Everything in life has its risks, and we have all heard the old adage, "the bigger the risk, the higher the reward." While most of us are wired to think we want the most significant reward possible, that isn't always true, especially when investing.
The stock market is known for its volatility, which is one of the many reasons it is essential to determine your risk tolerance. While you might end up with the most significant reward, you could also end up with substantial losses.
Risk tolerance and investment objectives are the two most important things to know before you invest:
Risk tolerance is the degree to which you can handle variability, or "swings" in your assets' value, not just financially but also psychologically. How much risk are you able to stomach and not lose sleep at night? (I don't know about you, but I already have enough thoughts racing through my brain and don't want to add any more fuel to that fire.)
Age and investment timeline are also discussed when talking about risk tolerance; they are vital pieces of information when determining your tolerance level and creating your financial plan.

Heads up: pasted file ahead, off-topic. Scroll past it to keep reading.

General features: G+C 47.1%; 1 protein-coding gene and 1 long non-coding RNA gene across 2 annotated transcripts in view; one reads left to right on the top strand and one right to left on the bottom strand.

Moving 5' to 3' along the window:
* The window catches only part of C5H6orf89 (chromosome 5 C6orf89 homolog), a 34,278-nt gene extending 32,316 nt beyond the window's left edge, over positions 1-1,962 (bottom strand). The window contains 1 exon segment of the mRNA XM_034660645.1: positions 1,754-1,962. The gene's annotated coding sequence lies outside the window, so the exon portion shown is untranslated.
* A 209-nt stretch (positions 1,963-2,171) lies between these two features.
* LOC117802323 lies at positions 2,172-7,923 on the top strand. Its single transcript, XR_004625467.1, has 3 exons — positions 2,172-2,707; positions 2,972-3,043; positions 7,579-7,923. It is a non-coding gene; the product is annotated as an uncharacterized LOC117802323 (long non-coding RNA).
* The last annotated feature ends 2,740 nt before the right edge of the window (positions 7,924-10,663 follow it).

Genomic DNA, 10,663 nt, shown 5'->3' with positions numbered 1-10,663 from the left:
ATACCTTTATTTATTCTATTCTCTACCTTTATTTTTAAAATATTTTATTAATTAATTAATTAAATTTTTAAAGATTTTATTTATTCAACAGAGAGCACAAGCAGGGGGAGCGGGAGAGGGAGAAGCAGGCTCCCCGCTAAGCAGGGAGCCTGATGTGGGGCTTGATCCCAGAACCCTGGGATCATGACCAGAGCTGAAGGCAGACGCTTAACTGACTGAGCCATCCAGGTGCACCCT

However, many other factors, including your investment objectives, are crucial when creating your plan...
Investment objectives are the "why" of your investments, and risk tolerance is the amount of time and volatility with which you can be comfortable. These are two vital pieces you need to think about before investing.
Let's take a look at these and a few other very important risk tolerance factors:
Timeline: When will you need to access the money from your investments? Retirement is a common goal on just about everyone's timeline. However, you may want to plan for many other purposes and milestones on your way to retirement, and certainly after entering retirement.
Think about it; If you have 30 years until you retire, you can take more considerable risks than if you were to be retiring in 10 years or less.